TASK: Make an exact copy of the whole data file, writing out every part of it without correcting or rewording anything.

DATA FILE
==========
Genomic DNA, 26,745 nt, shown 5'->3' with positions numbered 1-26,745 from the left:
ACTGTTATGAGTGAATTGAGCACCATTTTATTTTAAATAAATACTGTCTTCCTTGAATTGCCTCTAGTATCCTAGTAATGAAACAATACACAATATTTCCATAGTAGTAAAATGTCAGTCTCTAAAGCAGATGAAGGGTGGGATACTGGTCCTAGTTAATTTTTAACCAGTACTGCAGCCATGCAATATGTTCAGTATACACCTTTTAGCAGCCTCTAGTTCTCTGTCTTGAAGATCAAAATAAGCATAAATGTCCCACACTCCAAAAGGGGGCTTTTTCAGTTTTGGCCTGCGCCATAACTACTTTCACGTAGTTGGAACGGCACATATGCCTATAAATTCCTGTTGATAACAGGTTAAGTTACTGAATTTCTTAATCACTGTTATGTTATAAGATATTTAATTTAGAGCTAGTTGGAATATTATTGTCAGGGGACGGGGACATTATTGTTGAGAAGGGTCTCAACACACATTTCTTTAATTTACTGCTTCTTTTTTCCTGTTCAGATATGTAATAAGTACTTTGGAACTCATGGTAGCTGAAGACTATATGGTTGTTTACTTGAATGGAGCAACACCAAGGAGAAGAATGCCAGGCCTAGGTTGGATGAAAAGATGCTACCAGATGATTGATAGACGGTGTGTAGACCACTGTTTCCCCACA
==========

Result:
Genomic DNA, 26,745 nt, shown 5'->3' with positions numbered 1-26,745 from the left:
ACTGTTATGAGTGAATTGAGCACCATTTTATTTTAAATAAATACTGTCTTCCTTGAATTGCCTCTAGTATCCTAGTAATGAAACAATACACAATATTTCCATAGTAGTAAAATGTCAGTCTCTAAAGCAGATGAAGGGTGGGATACTGGTCCTAGTTAATTTTTAACCAGTACTGCAGCCATGCAATATGTTCAGTATACACCTTTTAGCAGCCTCTAGTTCTCTGTCTTGAAGATCAAAATAAGCATAAATGTCCCACACTCCAAAAGGGGGCTTTTTCAGTTTTGGCCTGCGCCATAACTACTTTCACGTAGTTGGAACGGCACATATGCCTATAAATTCCTGTTGATAACAGGTTAAGTTACTGAATTTCTTAATCACTGTTATGTTATAAGATATTTAATTTAGAGCTAGTTGGAATATTATTGTCAGGGGACGGGGACATTATTGTTGAGAAGGGTCTCAACACACATTTCTTTAATTTACTGCTTCTTTTTTCCTGTTCAGATATGTAATAAGTACTTTGGAACTCATGGTAGCTGAAGACTATATGGTTGTTTACTTGAATGGAGCAACACCAAGGAGAAGAATGCCAGGCCTAGGTTGGATGAAAAGATGCTACCAGATGATTGATAGACGGTGTGTAGACCACTGTTTCCCCACA